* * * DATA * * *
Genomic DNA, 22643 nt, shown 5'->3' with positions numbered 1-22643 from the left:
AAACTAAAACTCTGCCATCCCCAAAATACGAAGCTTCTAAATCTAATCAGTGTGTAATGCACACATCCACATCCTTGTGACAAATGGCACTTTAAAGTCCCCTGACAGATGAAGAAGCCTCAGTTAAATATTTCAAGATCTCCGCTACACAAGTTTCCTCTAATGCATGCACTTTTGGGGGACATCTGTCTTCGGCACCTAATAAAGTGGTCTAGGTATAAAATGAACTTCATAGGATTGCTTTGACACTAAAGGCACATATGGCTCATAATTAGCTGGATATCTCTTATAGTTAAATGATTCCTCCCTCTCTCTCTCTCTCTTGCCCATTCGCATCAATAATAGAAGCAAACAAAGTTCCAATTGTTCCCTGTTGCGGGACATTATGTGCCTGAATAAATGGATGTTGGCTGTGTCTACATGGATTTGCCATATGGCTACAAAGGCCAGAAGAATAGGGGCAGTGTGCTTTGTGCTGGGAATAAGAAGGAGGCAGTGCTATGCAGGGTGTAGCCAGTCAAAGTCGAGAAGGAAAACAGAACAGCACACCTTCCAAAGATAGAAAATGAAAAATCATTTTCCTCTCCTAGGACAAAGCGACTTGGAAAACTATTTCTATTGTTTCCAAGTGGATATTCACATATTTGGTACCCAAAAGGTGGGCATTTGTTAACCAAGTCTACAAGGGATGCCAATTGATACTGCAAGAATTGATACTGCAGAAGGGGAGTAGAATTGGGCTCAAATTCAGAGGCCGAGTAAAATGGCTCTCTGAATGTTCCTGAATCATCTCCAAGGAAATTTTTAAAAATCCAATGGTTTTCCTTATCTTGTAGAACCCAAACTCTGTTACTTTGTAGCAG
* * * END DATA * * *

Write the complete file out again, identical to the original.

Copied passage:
Genomic DNA, 22643 nt, shown 5'->3' with positions numbered 1-22643 from the left:
AAACTAAAACTCTGCCATCCCCAAAATACGAAGCTTCTAAATCTAATCAGTGTGTAATGCACACATCCACATCCTTGTGACAAATGGCACTTTAAAGTCCCCTGACAGATGAAGAAGCCTCAGTTAAATATTTCAAGATCTCCGCTACACAAGTTTCCTCTAATGCATGCACTTTTGGGGGACATCTGTCTTCGGCACCTAATAAAGTGGTCTAGGTATAAAATGAACTTCATAGGATTGCTTTGACACTAAAGGCACATATGGCTCATAATTAGCTGGATATCTCTTATAGTTAAATGATTCCTCCCTCTCTCTCTCTCTCTTGCCCATTCGCATCAATAATAGAAGCAAACAAAGTTCCAATTGTTCCCTGTTGCGGGACATTATGTGCCTGAATAAATGGATGTTGGCTGTGTCTACATGGATTTGCCATATGGCTACAAAGGCCAGAAGAATAGGGGCAGTGTGCTTTGTGCTGGGAATAAGAAGGAGGCAGTGCTATGCAGGGTGTAGCCAGTCAAAGTCGAGAAGGAAAACAGAACAGCACACCTTCCAAAGATAGAAAATGAAAAATCATTTTCCTCTCCTAGGACAAAGCGACTTGGAAAACTATTTCTATTGTTTCCAAGTGGATATTCACATATTTGGTACCCAAAAGGTGGGCATTTGTTAACCAAGTCTACAAGGGATGCCAATTGATACTGCAAGAATTGATACTGCAGAAGGGGAGTAGAATTGGGCTCAAATTCAGAGGCCGAGTAAAATGGCTCTCTGAATGTTCCTGAATCATCTCCAAGGAAATTTTTAAAAATCCAATGGTTTTCCTTATCTTGTAGAACCCAAACTCTGTTACTTTGTAGCAG